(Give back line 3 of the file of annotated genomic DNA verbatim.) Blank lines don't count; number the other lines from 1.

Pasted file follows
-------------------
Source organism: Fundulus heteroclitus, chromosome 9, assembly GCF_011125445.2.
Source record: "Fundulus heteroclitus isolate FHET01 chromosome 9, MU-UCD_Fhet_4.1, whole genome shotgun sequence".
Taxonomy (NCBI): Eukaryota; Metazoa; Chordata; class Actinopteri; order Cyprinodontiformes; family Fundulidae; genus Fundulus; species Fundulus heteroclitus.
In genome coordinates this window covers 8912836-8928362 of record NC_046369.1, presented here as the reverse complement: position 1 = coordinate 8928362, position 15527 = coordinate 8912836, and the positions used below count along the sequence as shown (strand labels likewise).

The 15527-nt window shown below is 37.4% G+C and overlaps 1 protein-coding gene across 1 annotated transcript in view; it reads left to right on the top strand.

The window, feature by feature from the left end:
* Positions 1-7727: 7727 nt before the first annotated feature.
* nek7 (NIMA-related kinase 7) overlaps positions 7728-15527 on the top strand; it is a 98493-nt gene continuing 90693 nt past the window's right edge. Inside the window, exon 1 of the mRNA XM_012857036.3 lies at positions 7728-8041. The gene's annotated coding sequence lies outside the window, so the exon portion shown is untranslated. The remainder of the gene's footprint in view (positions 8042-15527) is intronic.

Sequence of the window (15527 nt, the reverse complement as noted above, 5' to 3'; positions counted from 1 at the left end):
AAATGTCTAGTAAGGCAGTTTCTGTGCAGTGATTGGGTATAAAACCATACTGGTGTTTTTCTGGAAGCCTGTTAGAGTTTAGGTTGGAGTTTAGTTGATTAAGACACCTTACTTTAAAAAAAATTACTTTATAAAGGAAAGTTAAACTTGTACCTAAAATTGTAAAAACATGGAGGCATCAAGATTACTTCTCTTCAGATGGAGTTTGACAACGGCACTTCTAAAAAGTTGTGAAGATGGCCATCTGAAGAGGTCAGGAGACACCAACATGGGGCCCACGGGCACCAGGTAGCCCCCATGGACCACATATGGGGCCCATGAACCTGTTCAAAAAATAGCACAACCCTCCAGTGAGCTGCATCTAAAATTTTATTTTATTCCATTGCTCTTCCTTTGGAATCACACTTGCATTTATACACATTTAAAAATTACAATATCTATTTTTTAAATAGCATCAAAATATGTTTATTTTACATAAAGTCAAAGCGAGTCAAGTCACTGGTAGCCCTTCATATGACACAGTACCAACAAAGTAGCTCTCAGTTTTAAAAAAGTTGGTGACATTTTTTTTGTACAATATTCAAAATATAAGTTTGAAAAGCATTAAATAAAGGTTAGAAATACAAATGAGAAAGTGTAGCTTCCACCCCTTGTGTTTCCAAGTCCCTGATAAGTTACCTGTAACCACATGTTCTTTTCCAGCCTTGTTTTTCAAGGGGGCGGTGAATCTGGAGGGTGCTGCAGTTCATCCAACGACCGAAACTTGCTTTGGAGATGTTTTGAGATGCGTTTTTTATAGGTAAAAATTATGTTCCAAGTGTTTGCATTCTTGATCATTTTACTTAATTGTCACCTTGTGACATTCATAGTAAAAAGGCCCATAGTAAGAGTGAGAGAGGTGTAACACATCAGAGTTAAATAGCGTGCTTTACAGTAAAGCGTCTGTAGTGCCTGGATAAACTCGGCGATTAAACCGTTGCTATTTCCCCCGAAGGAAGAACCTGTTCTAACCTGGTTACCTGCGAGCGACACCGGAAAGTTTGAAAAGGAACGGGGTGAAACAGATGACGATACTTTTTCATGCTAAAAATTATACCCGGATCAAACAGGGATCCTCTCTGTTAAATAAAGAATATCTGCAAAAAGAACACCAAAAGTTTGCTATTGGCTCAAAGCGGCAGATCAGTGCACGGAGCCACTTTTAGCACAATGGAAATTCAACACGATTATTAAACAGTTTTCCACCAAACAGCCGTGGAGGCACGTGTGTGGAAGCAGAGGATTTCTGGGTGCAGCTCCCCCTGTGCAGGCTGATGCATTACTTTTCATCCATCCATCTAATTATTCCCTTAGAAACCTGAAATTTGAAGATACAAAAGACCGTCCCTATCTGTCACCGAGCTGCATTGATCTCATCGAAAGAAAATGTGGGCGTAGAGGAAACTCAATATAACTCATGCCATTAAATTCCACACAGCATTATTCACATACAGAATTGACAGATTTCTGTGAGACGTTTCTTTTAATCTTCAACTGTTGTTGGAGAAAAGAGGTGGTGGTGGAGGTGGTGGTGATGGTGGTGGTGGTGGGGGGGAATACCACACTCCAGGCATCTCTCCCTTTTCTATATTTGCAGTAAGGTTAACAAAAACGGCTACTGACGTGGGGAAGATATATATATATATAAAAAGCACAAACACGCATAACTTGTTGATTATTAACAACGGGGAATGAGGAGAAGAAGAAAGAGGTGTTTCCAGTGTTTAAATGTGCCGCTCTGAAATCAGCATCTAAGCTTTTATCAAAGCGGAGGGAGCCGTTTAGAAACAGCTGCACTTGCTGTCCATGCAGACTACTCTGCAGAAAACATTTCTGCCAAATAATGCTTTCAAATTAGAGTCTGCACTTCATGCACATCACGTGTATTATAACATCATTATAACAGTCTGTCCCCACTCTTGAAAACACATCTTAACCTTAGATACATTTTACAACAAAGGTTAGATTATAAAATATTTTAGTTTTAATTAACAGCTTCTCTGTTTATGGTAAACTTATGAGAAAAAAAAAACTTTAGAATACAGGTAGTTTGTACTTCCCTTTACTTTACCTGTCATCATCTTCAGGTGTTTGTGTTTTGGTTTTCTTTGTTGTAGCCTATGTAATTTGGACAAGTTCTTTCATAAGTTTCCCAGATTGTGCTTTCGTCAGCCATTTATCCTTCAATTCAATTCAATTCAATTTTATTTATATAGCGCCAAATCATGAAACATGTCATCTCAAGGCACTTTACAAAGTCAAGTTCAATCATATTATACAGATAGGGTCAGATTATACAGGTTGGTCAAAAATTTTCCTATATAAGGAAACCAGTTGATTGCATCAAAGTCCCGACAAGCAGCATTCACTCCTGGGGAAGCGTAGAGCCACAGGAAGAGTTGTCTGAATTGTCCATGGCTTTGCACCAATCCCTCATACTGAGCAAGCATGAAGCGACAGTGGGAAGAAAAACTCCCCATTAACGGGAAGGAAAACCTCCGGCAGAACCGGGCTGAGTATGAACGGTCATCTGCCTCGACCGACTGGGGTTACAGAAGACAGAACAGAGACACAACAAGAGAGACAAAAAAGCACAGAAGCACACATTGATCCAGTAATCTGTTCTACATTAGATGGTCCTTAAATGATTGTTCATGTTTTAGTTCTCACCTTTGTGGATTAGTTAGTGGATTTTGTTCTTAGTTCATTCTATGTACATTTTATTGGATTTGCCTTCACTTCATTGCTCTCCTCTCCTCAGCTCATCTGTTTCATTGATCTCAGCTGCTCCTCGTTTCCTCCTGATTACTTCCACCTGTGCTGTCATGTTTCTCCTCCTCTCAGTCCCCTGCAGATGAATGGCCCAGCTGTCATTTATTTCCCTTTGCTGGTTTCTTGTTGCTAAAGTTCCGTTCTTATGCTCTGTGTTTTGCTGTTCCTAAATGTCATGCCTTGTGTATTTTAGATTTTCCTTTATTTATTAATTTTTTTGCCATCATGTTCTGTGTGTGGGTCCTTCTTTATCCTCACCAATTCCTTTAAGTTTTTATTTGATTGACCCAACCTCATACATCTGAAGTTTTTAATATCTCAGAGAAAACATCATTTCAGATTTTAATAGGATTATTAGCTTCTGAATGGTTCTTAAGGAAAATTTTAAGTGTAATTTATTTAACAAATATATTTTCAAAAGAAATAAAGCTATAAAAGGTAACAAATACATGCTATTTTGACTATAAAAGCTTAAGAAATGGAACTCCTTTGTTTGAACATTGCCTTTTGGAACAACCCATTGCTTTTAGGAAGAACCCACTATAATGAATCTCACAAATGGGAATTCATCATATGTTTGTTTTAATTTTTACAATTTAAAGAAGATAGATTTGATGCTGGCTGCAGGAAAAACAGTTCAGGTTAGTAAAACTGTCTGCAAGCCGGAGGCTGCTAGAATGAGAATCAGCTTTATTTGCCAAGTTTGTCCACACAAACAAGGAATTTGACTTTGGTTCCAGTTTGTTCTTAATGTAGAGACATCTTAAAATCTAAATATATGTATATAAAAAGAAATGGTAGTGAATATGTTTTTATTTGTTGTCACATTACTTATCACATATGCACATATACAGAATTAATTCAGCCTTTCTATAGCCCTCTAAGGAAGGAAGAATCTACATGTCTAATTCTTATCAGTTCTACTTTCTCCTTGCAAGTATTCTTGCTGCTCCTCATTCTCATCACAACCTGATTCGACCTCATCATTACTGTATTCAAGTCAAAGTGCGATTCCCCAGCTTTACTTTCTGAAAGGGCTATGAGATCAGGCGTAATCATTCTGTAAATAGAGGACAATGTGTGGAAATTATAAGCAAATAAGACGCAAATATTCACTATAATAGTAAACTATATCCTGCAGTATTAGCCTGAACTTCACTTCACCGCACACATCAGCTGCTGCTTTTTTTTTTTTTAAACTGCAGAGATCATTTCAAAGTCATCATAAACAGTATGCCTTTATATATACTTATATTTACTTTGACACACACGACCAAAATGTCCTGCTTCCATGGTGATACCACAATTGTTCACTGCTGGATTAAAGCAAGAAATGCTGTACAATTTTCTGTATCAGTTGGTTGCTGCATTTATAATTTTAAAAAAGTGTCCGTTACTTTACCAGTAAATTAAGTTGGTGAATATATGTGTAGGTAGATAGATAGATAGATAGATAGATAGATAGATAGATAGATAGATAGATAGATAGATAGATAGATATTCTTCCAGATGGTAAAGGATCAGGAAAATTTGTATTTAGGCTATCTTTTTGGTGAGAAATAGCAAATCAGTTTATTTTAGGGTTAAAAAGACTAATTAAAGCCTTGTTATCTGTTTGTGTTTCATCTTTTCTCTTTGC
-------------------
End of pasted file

Taxonomy (NCBI): Eukaryota; Metazoa; Chordata; class Actinopteri; order Cyprinodontiformes; family Fundulidae; genus Fundulus; species Fundulus heteroclitus.